How To Gamify Your Business In 5 Simple Steps

Whether you're familiar with the term or not, gamification has become the online buzzword of choice over the last few months.

For those who are unsure what gamification is, it's placing gaming mechanics such as scores and badges into concepts that wouldn't be regarded as fun or games. Gamification adds incentive that would convince people to complete tasks they wouldn't usually do.

What it aims to do is make tasks that aren't fun enjoyable, either through competition or accomplishing tasks and purposes. As people who enjoy tasks are more productive and that people like playing games, the two have been combined for businesses and brands. This can come in the form of gaining rewards for completing tasks, such as points or badges, discounts and special offers for products and prizes among many other things.

In short, gamification allows businesses and brands to engage with their customers beyond the usual buy and sell relationship. Of course social media has changed this engagement but gamification, when done successfully, will make those people want to engage with you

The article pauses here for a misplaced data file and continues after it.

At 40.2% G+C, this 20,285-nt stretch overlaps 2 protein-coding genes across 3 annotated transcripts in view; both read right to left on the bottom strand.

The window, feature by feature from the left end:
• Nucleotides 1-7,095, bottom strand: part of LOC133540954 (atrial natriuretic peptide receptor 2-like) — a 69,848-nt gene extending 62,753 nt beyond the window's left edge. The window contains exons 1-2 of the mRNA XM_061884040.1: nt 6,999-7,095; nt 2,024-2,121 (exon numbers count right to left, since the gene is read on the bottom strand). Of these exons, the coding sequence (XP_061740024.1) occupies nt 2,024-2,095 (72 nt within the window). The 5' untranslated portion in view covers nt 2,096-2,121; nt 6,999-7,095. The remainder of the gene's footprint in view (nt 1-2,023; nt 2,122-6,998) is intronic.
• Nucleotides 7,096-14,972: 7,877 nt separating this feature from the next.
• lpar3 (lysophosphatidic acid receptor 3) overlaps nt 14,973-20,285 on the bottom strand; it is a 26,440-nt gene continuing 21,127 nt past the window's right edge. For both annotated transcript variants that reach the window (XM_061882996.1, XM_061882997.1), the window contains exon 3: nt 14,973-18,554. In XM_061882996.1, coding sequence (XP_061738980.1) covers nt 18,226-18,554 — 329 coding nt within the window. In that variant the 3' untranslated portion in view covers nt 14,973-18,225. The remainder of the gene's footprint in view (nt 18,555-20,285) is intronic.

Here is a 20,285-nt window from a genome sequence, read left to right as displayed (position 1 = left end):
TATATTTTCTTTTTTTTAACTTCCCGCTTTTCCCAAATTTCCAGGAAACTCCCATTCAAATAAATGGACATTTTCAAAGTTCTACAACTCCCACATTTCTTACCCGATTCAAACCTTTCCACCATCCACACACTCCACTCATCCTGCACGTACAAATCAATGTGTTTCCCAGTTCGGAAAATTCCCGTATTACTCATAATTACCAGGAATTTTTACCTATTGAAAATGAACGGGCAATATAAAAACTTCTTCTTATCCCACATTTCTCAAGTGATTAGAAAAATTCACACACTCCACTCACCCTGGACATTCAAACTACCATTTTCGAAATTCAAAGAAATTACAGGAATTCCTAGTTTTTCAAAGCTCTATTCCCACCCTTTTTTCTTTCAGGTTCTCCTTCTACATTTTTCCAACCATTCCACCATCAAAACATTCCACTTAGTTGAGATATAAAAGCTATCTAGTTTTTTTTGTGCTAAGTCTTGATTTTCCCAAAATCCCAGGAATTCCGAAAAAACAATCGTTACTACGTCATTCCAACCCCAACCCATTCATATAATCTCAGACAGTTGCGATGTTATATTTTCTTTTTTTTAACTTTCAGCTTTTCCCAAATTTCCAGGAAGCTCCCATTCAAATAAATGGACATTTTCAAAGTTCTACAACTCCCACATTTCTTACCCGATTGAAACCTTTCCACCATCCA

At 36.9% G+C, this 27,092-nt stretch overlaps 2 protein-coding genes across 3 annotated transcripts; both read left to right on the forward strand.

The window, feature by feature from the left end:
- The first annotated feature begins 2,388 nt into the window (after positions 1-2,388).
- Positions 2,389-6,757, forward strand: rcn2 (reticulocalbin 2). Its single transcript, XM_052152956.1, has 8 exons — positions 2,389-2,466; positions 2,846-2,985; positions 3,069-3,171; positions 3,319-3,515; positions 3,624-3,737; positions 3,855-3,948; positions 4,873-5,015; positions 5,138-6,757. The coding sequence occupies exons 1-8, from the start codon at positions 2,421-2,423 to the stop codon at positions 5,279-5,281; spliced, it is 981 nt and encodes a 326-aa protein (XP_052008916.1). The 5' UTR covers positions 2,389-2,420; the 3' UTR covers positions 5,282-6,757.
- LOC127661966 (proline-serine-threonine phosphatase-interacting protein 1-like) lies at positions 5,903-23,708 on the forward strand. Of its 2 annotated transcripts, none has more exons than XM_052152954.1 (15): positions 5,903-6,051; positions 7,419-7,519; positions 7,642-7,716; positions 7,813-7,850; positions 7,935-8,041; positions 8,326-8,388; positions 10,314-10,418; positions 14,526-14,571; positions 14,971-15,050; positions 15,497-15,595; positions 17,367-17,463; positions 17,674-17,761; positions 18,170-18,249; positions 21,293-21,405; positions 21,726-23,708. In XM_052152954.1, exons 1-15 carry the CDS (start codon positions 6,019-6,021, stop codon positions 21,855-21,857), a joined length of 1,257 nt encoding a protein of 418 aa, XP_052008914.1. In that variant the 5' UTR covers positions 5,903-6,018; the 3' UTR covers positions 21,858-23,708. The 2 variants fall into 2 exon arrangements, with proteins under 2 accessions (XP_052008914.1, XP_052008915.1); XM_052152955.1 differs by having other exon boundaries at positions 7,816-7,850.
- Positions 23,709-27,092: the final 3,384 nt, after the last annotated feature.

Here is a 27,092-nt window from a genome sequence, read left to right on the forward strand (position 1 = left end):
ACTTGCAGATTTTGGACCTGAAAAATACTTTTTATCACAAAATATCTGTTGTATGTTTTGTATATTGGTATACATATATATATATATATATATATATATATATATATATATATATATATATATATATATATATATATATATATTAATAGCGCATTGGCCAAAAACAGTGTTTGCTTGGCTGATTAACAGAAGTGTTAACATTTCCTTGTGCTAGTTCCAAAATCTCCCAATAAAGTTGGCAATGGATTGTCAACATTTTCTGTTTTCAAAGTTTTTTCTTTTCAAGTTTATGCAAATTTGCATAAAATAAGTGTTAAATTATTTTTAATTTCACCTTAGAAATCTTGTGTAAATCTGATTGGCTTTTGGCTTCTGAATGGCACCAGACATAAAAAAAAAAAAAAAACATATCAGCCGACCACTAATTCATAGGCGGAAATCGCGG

For those of you unsure how you could get started, here are a list of steps to get you thinking and planning ahead:

1) What is the purpose?

Obviously for a company, the aim is to increase but if you don't know who you're aiming for it's not going to work out very well. Is it a way to reward loyal customers or do you want to entice new customers to try out your product? Is it to build up awareness of your product and get people talking or do you want to give people a reason to use your product better?